New to SSD's, looking for one for a decent little web server

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New to SSD's, looking for one for a decent little web server

Postposted on Thu Aug 02, 2012 4:03 pm

GENTLEMEN, fellow gerbils, to all in attendance... please, sit down.

A matter of great importance has presented itself to me, recently. You see, it turns out that my internet service provider (Optimum, a subsidiary of Cablevision) allows individuals to host HTTP and e-mail servers from their own connection, provided that they subscribe to the SpeedBoost plan, for 30 mbps downstream and 5 mbps up. I intend to take advantage of this, produce a website for my own small business, and host and serve it on my own connection.

Now, I've played around with hosting servers before, but this'll be the first time that I'll be doing anything serious with it. Plus, it'll be the online face of my business, so I want it to run well. My plan, thus far, is to purchase one of these Foxconn NanoPC barebone kits with the AMD E-350 in it (I figure it's fast enough for the kind of site I want to host and the amount of traffic I'm expecting to encounter), slap in the maximum 4 GB of RAM permitted, and connect an inexpensive, "large enough" SSD to store the data. I figure that ought to be a pretty good, low power webserver... but maybe I'm totally off-base.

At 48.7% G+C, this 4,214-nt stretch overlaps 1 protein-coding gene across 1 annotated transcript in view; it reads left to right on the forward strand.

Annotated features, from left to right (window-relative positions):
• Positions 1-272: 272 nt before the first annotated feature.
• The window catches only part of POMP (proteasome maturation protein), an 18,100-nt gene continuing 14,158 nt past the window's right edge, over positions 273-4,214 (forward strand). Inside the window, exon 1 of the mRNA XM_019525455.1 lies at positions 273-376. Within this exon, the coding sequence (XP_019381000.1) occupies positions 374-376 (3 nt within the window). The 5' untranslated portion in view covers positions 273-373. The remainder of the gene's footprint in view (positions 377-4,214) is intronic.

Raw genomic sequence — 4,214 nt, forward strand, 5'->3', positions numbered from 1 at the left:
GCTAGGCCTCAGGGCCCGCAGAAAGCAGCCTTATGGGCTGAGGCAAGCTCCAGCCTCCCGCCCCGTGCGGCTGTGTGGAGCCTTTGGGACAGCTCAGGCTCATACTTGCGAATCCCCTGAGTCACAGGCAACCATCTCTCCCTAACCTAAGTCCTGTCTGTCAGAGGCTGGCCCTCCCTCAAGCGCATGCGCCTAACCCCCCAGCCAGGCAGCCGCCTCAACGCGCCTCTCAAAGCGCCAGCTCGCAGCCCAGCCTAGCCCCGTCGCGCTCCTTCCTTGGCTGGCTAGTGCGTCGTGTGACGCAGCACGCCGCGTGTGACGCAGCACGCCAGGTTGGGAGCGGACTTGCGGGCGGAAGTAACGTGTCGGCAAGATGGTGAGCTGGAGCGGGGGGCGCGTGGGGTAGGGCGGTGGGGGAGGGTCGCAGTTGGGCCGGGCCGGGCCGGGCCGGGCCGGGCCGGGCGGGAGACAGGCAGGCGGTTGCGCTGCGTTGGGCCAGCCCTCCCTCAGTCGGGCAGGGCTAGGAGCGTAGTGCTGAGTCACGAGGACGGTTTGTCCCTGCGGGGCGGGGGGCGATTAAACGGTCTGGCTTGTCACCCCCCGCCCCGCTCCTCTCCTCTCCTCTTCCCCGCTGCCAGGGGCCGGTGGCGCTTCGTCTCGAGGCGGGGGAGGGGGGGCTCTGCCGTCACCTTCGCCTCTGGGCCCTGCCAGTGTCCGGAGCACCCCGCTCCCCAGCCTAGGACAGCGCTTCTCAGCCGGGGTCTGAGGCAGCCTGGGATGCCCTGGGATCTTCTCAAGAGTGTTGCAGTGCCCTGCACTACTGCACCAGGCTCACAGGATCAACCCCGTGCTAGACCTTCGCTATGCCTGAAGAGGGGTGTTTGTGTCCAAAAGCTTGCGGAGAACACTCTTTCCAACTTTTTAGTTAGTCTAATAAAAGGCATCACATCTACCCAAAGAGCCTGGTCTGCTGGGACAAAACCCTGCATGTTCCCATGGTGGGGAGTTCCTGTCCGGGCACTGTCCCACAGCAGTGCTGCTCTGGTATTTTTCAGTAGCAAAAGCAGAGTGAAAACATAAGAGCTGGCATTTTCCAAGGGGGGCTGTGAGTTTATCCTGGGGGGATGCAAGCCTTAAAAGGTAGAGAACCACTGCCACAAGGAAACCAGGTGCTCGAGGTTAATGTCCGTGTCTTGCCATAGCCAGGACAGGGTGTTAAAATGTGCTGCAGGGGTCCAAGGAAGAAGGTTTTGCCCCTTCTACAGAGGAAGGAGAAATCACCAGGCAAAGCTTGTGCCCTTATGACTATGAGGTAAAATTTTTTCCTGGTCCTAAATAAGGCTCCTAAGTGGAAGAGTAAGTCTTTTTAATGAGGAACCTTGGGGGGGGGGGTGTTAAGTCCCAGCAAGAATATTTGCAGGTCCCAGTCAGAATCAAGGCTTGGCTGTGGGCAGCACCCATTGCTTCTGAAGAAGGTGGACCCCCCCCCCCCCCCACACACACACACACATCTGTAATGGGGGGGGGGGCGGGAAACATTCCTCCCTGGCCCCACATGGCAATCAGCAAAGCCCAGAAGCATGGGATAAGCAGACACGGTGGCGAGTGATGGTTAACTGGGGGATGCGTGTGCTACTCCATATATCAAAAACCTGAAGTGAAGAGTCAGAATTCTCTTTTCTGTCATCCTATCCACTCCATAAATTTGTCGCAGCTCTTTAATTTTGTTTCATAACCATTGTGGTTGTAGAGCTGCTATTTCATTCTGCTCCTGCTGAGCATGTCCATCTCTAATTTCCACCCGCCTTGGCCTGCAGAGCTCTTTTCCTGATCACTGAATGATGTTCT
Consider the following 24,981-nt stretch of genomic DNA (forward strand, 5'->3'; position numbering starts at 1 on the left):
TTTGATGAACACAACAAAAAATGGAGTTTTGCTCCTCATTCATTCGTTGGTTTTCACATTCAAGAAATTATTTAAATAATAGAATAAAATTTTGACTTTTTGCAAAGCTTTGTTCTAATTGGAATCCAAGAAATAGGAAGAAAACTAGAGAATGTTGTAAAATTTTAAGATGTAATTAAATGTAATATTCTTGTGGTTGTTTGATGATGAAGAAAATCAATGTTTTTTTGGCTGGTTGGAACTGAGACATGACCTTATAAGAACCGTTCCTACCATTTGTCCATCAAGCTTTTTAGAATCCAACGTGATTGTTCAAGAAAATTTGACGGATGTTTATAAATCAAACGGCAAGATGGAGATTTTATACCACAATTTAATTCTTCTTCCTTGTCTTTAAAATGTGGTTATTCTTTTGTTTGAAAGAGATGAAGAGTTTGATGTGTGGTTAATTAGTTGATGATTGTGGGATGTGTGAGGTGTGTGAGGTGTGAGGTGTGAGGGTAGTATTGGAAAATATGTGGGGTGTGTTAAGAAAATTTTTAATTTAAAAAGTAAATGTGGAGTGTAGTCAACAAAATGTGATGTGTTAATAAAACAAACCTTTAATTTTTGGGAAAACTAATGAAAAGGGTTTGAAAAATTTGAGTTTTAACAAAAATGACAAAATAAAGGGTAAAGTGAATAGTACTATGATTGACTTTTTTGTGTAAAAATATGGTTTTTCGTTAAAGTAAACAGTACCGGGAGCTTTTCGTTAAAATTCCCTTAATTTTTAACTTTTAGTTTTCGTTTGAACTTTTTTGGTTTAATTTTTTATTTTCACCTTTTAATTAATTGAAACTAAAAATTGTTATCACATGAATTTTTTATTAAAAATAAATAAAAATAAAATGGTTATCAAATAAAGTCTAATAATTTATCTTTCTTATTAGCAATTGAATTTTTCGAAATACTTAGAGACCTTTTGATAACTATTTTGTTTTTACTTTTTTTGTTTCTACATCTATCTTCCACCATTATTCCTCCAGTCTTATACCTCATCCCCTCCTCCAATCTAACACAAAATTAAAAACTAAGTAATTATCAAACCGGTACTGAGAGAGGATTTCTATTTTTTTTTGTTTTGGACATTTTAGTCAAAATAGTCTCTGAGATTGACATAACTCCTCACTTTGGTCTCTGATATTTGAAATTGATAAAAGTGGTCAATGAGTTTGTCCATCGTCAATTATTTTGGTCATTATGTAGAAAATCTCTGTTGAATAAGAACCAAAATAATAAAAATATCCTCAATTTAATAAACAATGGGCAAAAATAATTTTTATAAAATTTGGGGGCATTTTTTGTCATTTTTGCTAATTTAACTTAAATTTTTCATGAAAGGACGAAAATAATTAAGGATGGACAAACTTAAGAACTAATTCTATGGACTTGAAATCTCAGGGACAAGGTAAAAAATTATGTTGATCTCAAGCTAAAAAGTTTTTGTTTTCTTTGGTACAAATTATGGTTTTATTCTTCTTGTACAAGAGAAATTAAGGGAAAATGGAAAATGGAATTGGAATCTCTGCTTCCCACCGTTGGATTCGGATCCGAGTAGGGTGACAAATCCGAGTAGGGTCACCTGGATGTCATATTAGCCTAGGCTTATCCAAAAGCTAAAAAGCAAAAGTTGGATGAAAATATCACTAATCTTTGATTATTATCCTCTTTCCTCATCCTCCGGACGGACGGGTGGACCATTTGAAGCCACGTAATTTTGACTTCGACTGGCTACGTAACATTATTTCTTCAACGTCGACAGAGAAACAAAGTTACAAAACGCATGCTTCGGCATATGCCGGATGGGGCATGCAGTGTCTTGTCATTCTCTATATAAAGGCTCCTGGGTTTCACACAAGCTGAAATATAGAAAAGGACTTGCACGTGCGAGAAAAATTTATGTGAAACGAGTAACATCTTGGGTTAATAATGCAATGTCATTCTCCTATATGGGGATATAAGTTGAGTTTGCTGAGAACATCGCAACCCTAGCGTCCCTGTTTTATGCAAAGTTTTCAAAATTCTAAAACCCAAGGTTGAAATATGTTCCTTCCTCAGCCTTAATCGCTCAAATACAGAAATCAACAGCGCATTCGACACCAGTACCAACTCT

Anyways, I came here for advice on the SSD, since I'm totally new to SSD's. I was looking at the OCZ Vertex Plus R2 60GB, but there seemed to be some trepidation on the internet as to its level of reliability. Is there any free SSD-testing software, like memtest86, that I can run when I get an SSD? Do most SSD manufacturers provide firmware updates and utilities on their websites?
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Re: New to SSD's, looking for one for a decent little web se

Postposted on Thu Aug 02, 2012 9:21 pm

You want a reliable SSD, you buy Intel.

Not sure why you'd want an SSD though, as I doubt it'd make a notable impact in client-side performance, but it'll be limiting the server's utility due to smaller capacity. Power usage between an SSD and a 2.5" HDD is negligible outside of netbooks/ultrabooks.
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Re: New to SSD's, looking for one for a decent little web se

Postposted on Thu Aug 02, 2012 9:51 pm

Yea, it's kind of strange to see the need for a single SSD for web server... For such small project you probably don't need the SSD speed - the regular HDD will be just as good, most likely with longer lifespan and I doubt wasting extra $$$ for SSD will be worth it in terms of saving few $0.01's on electricity consumption.